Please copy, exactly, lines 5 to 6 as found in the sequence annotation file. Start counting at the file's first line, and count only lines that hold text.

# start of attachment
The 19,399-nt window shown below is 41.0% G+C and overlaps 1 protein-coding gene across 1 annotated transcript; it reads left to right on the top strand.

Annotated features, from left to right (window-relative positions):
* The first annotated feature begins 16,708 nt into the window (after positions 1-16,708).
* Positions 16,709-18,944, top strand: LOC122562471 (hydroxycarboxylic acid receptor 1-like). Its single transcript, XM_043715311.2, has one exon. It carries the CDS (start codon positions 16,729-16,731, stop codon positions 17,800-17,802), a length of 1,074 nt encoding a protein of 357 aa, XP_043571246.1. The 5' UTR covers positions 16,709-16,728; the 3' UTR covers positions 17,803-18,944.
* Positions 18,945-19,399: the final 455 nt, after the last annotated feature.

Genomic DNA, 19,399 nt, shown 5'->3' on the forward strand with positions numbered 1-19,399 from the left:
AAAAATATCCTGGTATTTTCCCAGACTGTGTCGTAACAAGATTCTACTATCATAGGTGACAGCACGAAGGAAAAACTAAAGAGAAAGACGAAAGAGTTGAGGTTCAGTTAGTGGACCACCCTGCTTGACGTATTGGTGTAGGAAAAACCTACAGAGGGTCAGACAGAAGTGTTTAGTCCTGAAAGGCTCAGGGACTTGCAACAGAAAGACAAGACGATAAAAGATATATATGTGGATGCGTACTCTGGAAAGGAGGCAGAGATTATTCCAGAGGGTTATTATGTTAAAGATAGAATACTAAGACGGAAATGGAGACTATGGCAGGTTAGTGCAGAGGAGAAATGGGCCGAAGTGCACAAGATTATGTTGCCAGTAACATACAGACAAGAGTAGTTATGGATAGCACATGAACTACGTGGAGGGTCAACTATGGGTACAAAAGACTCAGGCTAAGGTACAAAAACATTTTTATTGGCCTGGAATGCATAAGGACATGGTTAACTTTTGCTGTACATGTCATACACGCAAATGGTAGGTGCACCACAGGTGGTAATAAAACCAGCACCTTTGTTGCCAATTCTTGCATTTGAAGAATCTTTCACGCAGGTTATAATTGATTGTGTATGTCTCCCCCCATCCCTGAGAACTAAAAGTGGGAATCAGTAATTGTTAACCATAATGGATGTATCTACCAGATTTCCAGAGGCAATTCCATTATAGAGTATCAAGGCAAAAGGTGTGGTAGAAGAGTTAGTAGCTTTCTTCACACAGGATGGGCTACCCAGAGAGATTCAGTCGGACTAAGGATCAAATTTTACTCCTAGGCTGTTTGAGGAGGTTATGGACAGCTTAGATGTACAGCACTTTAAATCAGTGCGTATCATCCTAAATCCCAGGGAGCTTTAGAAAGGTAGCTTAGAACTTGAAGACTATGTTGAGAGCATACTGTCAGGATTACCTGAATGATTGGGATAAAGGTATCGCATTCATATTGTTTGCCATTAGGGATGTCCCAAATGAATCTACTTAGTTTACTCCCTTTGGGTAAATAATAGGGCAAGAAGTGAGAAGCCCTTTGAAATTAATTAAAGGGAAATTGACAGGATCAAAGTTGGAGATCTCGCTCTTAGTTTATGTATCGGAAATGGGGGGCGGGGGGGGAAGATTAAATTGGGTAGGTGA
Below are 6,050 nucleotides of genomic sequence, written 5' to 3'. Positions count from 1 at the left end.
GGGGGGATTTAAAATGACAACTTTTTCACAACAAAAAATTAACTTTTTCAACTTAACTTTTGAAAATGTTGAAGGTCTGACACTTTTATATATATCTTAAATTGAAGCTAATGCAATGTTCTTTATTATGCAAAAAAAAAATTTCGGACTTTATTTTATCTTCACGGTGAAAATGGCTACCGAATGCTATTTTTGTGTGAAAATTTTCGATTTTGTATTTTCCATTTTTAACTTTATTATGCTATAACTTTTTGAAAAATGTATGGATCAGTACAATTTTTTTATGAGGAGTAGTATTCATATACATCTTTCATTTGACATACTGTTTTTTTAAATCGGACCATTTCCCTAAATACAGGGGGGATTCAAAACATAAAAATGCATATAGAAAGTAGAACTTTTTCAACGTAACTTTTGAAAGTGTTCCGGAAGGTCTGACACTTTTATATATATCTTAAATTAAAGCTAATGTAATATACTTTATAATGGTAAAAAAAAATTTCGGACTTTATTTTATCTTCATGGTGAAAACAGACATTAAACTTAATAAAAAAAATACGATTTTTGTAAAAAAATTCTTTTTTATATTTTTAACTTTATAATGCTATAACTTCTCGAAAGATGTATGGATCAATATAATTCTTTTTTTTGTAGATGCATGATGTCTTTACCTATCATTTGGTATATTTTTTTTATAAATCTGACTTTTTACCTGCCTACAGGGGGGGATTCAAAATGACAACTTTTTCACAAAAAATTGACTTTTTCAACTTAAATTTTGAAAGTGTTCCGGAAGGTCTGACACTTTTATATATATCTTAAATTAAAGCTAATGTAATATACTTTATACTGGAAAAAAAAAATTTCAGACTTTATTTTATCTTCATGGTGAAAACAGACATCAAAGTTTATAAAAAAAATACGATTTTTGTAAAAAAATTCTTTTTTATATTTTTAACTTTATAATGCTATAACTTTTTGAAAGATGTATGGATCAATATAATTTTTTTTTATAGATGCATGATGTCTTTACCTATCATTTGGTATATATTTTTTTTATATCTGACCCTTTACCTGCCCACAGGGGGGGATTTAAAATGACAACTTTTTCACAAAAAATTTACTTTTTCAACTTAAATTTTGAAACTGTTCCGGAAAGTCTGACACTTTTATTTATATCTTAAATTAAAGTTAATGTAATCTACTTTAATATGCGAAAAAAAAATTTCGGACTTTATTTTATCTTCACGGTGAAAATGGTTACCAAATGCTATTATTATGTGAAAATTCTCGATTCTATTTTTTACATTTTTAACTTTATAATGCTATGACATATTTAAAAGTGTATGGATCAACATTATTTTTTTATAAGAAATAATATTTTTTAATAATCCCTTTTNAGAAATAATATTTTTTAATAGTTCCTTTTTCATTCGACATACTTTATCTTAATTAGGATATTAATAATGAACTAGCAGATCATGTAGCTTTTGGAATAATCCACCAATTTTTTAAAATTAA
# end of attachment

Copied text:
* Positions 18,945-19,399: the final 455 nt, after the last annotated feature.

Genomic DNA, 19,399 nt, shown 5'->3' on the forward strand with positions numbered 1-19,399 from the left: